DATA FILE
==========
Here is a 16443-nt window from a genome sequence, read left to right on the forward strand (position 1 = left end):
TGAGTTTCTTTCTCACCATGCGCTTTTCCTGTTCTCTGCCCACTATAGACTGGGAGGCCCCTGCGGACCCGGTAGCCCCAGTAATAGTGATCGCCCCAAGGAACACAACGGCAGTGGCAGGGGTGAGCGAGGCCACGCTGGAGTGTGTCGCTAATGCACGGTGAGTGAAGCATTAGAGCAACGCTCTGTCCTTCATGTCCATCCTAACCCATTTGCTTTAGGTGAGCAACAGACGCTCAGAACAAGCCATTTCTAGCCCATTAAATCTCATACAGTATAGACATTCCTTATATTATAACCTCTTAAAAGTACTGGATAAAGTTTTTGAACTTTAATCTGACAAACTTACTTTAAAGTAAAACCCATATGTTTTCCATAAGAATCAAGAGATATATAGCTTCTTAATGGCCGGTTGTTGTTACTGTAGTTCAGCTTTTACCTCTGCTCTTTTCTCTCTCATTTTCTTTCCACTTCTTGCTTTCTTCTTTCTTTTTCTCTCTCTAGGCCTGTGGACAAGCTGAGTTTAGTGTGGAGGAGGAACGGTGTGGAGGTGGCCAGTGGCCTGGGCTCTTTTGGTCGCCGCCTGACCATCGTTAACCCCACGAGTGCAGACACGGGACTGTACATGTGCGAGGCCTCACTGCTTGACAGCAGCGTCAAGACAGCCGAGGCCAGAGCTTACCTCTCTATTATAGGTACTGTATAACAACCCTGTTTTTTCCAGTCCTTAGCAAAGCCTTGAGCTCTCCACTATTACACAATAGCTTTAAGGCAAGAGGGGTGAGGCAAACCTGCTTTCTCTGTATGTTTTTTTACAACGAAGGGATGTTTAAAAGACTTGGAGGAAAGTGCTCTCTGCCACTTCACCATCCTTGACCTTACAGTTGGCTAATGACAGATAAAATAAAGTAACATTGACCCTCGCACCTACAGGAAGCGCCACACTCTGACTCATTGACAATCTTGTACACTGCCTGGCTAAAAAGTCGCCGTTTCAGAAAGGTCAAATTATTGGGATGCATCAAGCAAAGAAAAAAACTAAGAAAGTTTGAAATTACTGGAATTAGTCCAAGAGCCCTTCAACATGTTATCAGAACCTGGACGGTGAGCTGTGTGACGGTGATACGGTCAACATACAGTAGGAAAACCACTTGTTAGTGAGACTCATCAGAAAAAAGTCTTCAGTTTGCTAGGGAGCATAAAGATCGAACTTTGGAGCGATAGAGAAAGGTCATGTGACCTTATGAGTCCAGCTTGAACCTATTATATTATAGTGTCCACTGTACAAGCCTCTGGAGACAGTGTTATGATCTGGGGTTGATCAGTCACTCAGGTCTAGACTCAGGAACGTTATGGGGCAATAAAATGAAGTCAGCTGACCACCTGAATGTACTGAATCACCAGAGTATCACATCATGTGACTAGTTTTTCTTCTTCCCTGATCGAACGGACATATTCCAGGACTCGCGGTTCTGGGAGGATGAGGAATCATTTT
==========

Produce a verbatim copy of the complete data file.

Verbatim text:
Here is a 16443-nt window from a genome sequence, read left to right on the forward strand (position 1 = left end):
TGAGTTTCTTTCTCACCATGCGCTTTTCCTGTTCTCTGCCCACTATAGACTGGGAGGCCCCTGCGGACCCGGTAGCCCCAGTAATAGTGATCGCCCCAAGGAACACAACGGCAGTGGCAGGGGTGAGCGAGGCCACGCTGGAGTGTGTCGCTAATGCACGGTGAGTGAAGCATTAGAGCAACGCTCTGTCCTTCATGTCCATCCTAACCCATTTGCTTTAGGTGAGCAACAGACGCTCAGAACAAGCCATTTCTAGCCCATTAAATCTCATACAGTATAGACATTCCTTATATTATAACCTCTTAAAAGTACTGGATAAAGTTTTTGAACTTTAATCTGACAAACTTACTTTAAAGTAAAACCCATATGTTTTCCATAAGAATCAAGAGATATATAGCTTCTTAATGGCCGGTTGTTGTTACTGTAGTTCAGCTTTTACCTCTGCTCTTTTCTCTCTCATTTTCTTTCCACTTCTTGCTTTCTTCTTTCTTTTTCTCTCTCTAGGCCTGTGGACAAGCTGAGTTTAGTGTGGAGGAGGAACGGTGTGGAGGTGGCCAGTGGCCTGGGCTCTTTTGGTCGCCGCCTGACCATCGTTAACCCCACGAGTGCAGACACGGGACTGTACATGTGCGAGGCCTCACTGCTTGACAGCAGCGTCAAGACAGCCGAGGCCAGAGCTTACCTCTCTATTATAGGTACTGTATAACAACCCTGTTTTTTCCAGTCCTTAGCAAAGCCTTGAGCTCTCCACTATTACACAATAGCTTTAAGGCAAGAGGGGTGAGGCAAACCTGCTTTCTCTGTATGTTTTTTTACAACGAAGGGATGTTTAAAAGACTTGGAGGAAAGTGCTCTCTGCCACTTCACCATCCTTGACCTTACAGTTGGCTAATGACAGATAAAATAAAGTAACATTGACCCTCGCACCTACAGGAAGCGCCACACTCTGACTCATTGACAATCTTGTACACTGCCTGGCTAAAAAGTCGCCGTTTCAGAAAGGTCAAATTATTGGGATGCATCAAGCAAAGAAAAAAACTAAGAAAGTTTGAAATTACTGGAATTAGTCCAAGAGCCCTTCAACATGTTATCAGAACCTGGACGGTGAGCTGTGTGACGGTGATACGGTCAACATACAGTAGGAAAACCACTTGTTAGTGAGACTCATCAGAAAAAAGTCTTCAGTTTGCTAGGGAGCATAAAGATCGAACTTTGGAGCGATAGAGAAAGGTCATGTGACCTTATGAGTCCAGCTTGAACCTATTATATTATAGTGTCCACTGTACAAGCCTCTGGAGACAGTGTTATGATCTGGGGTTGATCAGTCACTCAGGTCTAGACTCAGGAACGTTATGGGGCAATAAAATGAAGTCAGCTGACCACCTGAATGTACTGAATCACCAGAGTATCACATCATGTGACTAGTTTTTCTTCTTCCCTGATCGAACGGACATATTCCAGGACTCGCGGTTCTGGGAGGATGAGGAATCATTTT